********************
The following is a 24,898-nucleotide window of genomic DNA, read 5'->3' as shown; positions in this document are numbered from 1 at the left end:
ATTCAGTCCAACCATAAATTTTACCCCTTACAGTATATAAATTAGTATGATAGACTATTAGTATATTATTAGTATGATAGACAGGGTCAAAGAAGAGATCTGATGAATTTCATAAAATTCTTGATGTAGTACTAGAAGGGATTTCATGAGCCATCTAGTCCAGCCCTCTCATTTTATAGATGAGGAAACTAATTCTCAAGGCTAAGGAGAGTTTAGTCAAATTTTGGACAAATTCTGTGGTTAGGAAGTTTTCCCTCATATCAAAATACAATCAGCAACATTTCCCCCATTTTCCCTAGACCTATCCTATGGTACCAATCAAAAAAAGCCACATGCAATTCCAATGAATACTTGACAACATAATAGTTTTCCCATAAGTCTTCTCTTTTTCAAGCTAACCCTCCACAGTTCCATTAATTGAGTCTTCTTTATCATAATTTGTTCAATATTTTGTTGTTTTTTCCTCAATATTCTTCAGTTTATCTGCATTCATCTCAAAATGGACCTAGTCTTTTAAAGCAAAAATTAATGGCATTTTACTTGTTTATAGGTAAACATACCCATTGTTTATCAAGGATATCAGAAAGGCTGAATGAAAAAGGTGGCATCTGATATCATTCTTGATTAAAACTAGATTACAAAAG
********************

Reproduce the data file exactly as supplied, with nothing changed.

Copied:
The following is a 24,898-nucleotide window of genomic DNA, read 5'->3' as shown; positions in this document are numbered from 1 at the left end:
ATTCAGTCCAACCATAAATTTTACCCCTTACAGTATATAAATTAGTATGATAGACTATTAGTATATTATTAGTATGATAGACAGGGTCAAAGAAGAGATCTGATGAATTTCATAAAATTCTTGATGTAGTACTAGAAGGGATTTCATGAGCCATCTAGTCCAGCCCTCTCATTTTATAGATGAGGAAACTAATTCTCAAGGCTAAGGAGAGTTTAGTCAAATTTTGGACAAATTCTGTGGTTAGGAAGTTTTCCCTCATATCAAAATACAATCAGCAACATTTCCCCCATTTTCCCTAGACCTATCCTATGGTACCAATCAAAAAAAGCCACATGCAATTCCAATGAATACTTGACAACATAATAGTTTTCCCATAAGTCTTCTCTTTTTCAAGCTAACCCTCCACAGTTCCATTAATTGAGTCTTCTTTATCATAATTTGTTCAATATTTTGTTGTTTTTTCCTCAATATTCTTCAGTTTATCTGCATTCATCTCAAAATGGACCTAGTCTTTTAAAGCAAAAATTAATGGCATTTTACTTGTTTATAGGTAAACATACCCATTGTTTATCAAGGATATCAGAAAGGCTGAATGAAAAAGGTGGCATCTGATATCATTCTTGATTAAAACTAGATTACAAAAG